Prosper adds community page

Since its launch in February of 2006, Prosper has been about people-to-people lending. No middleman. Prosper is the eBay of lending. Prosper empowers individuals by letting them tell their personal stories.

Lately, Prosper has been growing at a rapid rate. Prosper has grown from $57 million in loans, and 270,000 members in May to $66 million in loans and 310,000 members as of June. That’s $9 million in loans and 40,000 new members in one month. That’s about 15% growth per month. If this pace keeps up, in one year, they will have more than $330 million in loans and 1,400,000 members.

Prosper has added yet another powerful feature: a Community page, where people can share their Prosper success stories, and why they use and like Prosper. Here’s one person’s story.

Prosper is a juggernaut that is picking up steam. Rapidly.

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6 Responses to “Prosper adds community page”

  1. Butch Holley Says:

    What the ???? This concept is hard for me to swallow. I understand it, but I can’t see people borrowing that much money from other people without federal backing or insurance.

  2. Morriss Partee Says:

    Hey Butch, I often get that response when I make a presentation that includes what a revolution in the financial world that Prosper is. But this is no longer a “potential” or “what if” or “maybe this will work”. This is happening NOW. Prosper is successful and growing at an amazing rate NOW. They have gone from zero to 310,000 members in less than 18 months! The fact is that loans ARE being funded, and since it is auction style, they are getting funded at better rates than the borrower initially asks for. For example, the woman whose story I linked to in the main post, put her loan up for bid at 22.50%, and it was successfully funded at 18.91%. She received 238 bids to fund her $9500 loan, of which only 104 were successful. That means 134 people WANTED to fund her, but were shut out because they didn’t bid low enough.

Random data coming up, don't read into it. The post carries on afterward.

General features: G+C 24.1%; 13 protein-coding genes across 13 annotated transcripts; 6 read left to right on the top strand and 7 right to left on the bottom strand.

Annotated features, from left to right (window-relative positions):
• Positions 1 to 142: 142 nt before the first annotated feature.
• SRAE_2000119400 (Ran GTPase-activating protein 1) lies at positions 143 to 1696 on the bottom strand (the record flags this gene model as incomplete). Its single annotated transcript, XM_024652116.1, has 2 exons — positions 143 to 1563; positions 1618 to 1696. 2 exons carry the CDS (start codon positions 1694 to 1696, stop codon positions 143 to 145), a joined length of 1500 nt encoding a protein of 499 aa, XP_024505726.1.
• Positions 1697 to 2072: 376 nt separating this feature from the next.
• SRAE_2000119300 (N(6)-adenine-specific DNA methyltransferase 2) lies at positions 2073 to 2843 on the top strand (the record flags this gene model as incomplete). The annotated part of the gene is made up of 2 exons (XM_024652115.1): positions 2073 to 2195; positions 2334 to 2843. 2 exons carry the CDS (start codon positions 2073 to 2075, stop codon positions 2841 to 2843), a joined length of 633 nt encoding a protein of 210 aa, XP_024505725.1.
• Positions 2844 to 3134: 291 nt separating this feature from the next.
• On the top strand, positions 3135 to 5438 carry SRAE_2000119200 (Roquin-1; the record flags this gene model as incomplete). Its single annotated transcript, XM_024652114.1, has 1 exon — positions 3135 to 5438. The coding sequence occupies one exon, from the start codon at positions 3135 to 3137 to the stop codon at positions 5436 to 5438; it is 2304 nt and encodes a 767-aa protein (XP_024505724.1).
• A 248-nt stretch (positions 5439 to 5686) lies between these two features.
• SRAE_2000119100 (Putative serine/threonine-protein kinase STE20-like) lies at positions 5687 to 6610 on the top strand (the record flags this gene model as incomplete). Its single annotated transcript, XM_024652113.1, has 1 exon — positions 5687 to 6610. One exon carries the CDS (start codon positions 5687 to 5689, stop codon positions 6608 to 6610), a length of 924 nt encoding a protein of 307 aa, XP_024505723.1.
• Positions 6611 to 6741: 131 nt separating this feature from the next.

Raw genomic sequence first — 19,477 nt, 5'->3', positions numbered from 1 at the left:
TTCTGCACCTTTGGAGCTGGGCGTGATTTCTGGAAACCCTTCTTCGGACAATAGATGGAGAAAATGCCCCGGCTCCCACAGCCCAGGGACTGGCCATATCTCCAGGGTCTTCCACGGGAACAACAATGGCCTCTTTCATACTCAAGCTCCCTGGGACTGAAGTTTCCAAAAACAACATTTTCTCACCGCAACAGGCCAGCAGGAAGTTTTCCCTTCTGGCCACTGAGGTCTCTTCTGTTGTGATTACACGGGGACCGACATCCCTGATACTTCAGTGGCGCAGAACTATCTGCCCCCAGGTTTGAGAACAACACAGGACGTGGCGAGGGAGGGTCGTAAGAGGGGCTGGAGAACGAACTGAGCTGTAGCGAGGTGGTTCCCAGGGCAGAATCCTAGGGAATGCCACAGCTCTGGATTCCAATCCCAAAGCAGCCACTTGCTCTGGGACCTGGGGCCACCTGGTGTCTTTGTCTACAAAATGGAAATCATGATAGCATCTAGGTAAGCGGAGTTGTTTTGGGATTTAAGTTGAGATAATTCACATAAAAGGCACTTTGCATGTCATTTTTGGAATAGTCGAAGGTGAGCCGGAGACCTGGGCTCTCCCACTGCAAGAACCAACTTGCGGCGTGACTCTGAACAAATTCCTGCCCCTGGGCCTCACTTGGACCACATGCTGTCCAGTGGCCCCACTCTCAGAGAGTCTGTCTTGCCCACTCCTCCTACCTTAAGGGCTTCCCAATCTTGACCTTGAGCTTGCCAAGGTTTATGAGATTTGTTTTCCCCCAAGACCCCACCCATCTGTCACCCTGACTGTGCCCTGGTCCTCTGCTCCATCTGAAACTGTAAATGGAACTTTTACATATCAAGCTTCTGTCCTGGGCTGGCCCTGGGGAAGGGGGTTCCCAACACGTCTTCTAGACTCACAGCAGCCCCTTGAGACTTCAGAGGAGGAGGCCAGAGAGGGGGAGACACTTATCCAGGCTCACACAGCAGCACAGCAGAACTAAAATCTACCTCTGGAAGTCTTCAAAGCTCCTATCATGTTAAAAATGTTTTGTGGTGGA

People with money to lend are doing this despite the lack of federal insurance for many reasons. Probably the main reason is that returns far greater than any CD are possible. And to mitigate risk, lenders are encouraged to make many small loans rather than few large loans. Most amounts an individual lender gives to a single borrower are between $50 or $200 per loan. So even if one or two individual loans go delinquent, the lender will still come out ahead of the yield on a CD. Of course lenders can decide to stick to only borrowers with low debt to income ratios, and/or ‘A’ credit grades.

    They’ve got some pretty nifty online tutorials.

  3. rshevlin Says:

    “Since its launch in February of 2006, Propser has been about people-to-people lending. No middleman.”

    No middleman? Then what the hell is Prosper? It’s the middleman. Just a different type of middleman.

  4. Morriss Partee Says:

    No middleman as in the money goes directly from the lender to the borrower and vice-versa. Prosper has no inventory of dollars in the same way that eBay has no inventory. So yes, Prosper is a type of middleman, but this middleman is not stockpiling the inventory in the way that traditional FIs do.

  5. Offering banking text messag… errr, nevermind. « World 2.0 Adventure Says:

    […] that’s probably what you thought about P2P lending… who would ever do that? And look at Prosper’s growth rate… at the current rate, the number of members of Prosper would make them the third largest CU […]

  6. Rock and Roll, Baby! « World 2.0 Adventure Says:

    […] to the P2P lending concept, know that it is already well-established, and growing rapidly. I will repeat: If Prosper keeps on its current pace of membership growth, by the fourth quarter of this year, it […]

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